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HEALTH FIRST | OP-ED

The Latin American scene regarding public spending on health because of the pandemic, what needs to be done?

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We are optimistic that the world has made progress in reducing premature deaths and transmitted diseases by increasing life expectancy, according to the World Health Statistics 2020 report: monitoring health for the SDG (Sustainable Development Goals, from the World Health Organization [WHO]).

However, we also find how risk factors like obesity, unfavorable conditions due to environmental pollution, mental health carelessness, the increase in violence, natural disasters, among others, have also grown. In that way, we need in-depth work to mitigate these problems because they directly affect people’s quality of life.

In line with the National Association of Entrepreneurs (ANDI in Spanish) and the University of Antioquia in Colombia, while Uruguay, Costa Rica, Colombia and Argentina prevented their citizens from incurring big expenses during the pandemic, Mexico, Peru, Ecuador and Brazil registered people who sold their properties to cover those expenses.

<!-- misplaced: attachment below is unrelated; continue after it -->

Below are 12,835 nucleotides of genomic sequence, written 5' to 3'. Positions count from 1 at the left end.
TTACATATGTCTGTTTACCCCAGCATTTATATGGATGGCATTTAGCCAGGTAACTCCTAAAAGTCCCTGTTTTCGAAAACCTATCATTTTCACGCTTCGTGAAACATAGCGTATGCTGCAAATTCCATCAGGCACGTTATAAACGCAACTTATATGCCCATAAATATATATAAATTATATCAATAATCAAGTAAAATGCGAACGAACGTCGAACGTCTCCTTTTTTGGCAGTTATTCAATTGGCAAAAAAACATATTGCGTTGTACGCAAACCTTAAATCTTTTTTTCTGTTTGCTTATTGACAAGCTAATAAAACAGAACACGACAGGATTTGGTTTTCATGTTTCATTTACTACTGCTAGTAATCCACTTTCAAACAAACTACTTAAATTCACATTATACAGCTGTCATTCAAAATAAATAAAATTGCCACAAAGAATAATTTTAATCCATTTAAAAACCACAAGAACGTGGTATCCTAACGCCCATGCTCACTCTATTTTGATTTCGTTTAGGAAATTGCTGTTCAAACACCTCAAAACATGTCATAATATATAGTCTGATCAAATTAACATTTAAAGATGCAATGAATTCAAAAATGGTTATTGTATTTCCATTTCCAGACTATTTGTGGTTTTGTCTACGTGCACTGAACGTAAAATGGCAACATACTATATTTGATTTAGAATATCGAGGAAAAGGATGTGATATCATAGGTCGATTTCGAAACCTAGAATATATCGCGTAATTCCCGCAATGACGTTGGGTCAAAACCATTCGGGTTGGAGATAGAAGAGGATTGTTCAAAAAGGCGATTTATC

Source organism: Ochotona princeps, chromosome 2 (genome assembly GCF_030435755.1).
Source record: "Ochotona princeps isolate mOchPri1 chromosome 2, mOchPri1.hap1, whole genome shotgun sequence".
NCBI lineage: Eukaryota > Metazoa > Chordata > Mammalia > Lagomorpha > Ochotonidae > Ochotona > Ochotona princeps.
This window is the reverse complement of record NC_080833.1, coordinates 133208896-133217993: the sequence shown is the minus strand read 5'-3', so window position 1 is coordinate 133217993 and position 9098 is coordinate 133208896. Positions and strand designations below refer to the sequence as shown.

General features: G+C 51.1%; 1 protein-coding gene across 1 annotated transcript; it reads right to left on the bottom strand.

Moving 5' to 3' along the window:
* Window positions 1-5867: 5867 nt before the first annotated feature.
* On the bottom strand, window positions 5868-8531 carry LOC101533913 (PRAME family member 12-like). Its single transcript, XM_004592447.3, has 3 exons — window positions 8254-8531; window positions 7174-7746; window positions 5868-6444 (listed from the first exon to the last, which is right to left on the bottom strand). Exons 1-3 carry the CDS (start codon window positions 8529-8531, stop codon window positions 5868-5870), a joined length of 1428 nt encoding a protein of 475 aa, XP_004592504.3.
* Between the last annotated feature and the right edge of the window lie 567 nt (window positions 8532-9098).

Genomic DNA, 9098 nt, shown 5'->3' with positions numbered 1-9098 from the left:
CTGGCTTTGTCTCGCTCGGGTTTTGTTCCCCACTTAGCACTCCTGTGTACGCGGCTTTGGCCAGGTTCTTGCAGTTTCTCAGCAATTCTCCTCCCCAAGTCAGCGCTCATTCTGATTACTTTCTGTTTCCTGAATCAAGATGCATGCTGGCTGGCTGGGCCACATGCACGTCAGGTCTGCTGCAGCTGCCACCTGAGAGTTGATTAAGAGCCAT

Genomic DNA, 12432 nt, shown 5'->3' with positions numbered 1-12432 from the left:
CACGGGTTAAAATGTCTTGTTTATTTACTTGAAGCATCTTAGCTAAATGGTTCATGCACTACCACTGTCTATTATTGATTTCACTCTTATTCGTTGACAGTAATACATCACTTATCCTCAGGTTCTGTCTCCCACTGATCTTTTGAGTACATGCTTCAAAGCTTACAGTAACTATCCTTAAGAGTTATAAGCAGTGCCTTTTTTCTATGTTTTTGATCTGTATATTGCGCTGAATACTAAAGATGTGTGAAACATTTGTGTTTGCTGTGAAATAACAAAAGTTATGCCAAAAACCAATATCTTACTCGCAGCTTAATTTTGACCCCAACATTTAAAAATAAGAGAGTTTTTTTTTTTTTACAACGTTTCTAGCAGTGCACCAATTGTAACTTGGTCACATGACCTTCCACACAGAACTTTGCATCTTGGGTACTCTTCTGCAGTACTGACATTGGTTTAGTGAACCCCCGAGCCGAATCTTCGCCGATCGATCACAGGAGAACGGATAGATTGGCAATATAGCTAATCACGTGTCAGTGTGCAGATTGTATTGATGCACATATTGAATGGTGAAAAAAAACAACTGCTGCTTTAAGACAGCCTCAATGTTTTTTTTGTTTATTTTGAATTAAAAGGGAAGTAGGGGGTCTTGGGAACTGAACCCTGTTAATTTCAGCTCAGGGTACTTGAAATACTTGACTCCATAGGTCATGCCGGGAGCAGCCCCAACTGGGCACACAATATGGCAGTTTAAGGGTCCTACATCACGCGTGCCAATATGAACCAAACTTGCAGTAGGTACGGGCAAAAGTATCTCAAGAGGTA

As defined in the study, it is discussed “how, in Latin American countries, the problem of the pandemic has been faced in terms of expenses, especially in relation to Government spending and out-of-pocket expenses”.

Accordingly, the WHO points out that in Latin America, while 12% of the population spends 10% of their family budget on health services, for some families such care meant falling into extreme poverty.

The ANDI and the University of Antioquia state that public spending in Colombia was addressed to the adequacy of the hospital sector, Covid-19 patients’ care and vaccination.

Therefore, it is not surprising the World Bank states high-income countries have 15 times more doctors than low-income countries, where there are gaps in the professionals of related careers in terms of the relevance of their skills.

We were able to conclude that the path to proper health management requires more than adequate technology. An ecosystem adapted to needs, robust information systems, and trained talent in areas like administration, marketing, statistics, finance, engineering, and communications with emphasis in health; professionals capable of innovating for the sustainability and equity of the system are fundamental.

Another factor that must be resolved ―also referred to in the ANDI study― has to do with the vaccination programs in children and chronic patients’ care, as they were relegated by the pandemic, excluding services and key procedures for population health.

(*) Doctor in Pedagogy. Rector of the Colombian School of Rehabilitation (ECR). [email protected]

 

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